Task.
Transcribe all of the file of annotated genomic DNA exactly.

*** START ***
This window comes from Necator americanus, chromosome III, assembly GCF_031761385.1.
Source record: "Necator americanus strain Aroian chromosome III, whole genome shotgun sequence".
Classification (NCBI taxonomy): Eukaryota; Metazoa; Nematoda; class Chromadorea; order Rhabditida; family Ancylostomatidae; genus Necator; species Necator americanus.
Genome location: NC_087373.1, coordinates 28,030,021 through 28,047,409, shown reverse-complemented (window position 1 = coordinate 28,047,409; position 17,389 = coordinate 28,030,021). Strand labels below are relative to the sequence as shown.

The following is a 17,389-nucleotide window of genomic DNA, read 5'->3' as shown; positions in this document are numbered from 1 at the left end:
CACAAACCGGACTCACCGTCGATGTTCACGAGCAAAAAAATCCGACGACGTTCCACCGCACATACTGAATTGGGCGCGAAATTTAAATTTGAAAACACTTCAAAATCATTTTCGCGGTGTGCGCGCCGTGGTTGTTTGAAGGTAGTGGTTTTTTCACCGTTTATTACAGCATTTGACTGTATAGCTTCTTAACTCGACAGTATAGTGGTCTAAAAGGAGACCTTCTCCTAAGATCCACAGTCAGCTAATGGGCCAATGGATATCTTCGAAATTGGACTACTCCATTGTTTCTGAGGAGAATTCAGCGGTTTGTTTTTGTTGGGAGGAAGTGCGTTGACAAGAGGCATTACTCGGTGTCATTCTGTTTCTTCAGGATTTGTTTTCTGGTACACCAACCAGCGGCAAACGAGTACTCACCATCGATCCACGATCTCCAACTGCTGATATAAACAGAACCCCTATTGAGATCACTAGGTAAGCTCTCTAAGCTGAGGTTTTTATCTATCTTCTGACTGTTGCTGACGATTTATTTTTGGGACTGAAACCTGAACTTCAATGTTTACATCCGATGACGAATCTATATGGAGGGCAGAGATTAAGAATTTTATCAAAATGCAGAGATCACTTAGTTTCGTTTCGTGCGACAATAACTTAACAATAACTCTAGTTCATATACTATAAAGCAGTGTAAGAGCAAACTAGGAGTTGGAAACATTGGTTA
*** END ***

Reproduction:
This window comes from Necator americanus, chromosome III, assembly GCF_031761385.1.
Source record: "Necator americanus strain Aroian chromosome III, whole genome shotgun sequence".
Classification (NCBI taxonomy): Eukaryota; Metazoa; Nematoda; class Chromadorea; order Rhabditida; family Ancylostomatidae; genus Necator; species Necator americanus.
Genome location: NC_087373.1, coordinates 28,030,021 through 28,047,409, shown reverse-complemented (window position 1 = coordinate 28,047,409; position 17,389 = coordinate 28,030,021). Strand labels below are relative to the sequence as shown.

The following is a 17,389-nucleotide window of genomic DNA, read 5'->3' as shown; positions in this document are numbered from 1 at the left end:
CACAAACCGGACTCACCGTCGATGTTCACGAGCAAAAAAATCCGACGACGTTCCACCGCACATACTGAATTGGGCGCGAAATTTAAATTTGAAAACACTTCAAAATCATTTTCGCGGTGTGCGCGCCGTGGTTGTTTGAAGGTAGTGGTTTTTTCACCGTTTATTACAGCATTTGACTGTATAGCTTCTTAACTCGACAGTATAGTGGTCTAAAAGGAGACCTTCTCCTAAGATCCACAGTCAGCTAATGGGCCAATGGATATCTTCGAAATTGGACTACTCCATTGTTTCTGAGGAGAATTCAGCGGTTTGTTTTTGTTGGGAGGAAGTGCGTTGACAAGAGGCATTACTCGGTGTCATTCTGTTTCTTCAGGATTTGTTTTCTGGTACACCAACCAGCGGCAAACGAGTACTCACCATCGATCCACGATCTCCAACTGCTGATATAAACAGAACCCCTATTGAGATCACTAGGTAAGCTCTCTAAGCTGAGGTTTTTATCTATCTTCTGACTGTTGCTGACGATTTATTTTTGGGACTGAAACCTGAACTTCAATGTTTACATCCGATGACGAATCTATATGGAGGGCAGAGATTAAGAATTTTATCAAAATGCAGAGATCACTTAGTTTCGTTTCGTGCGACAATAACTTAACAATAACTCTAGTTCATATACTATAAAGCAGTGTAAGAGCAAACTAGGAGTTGGAAACATTGGTTA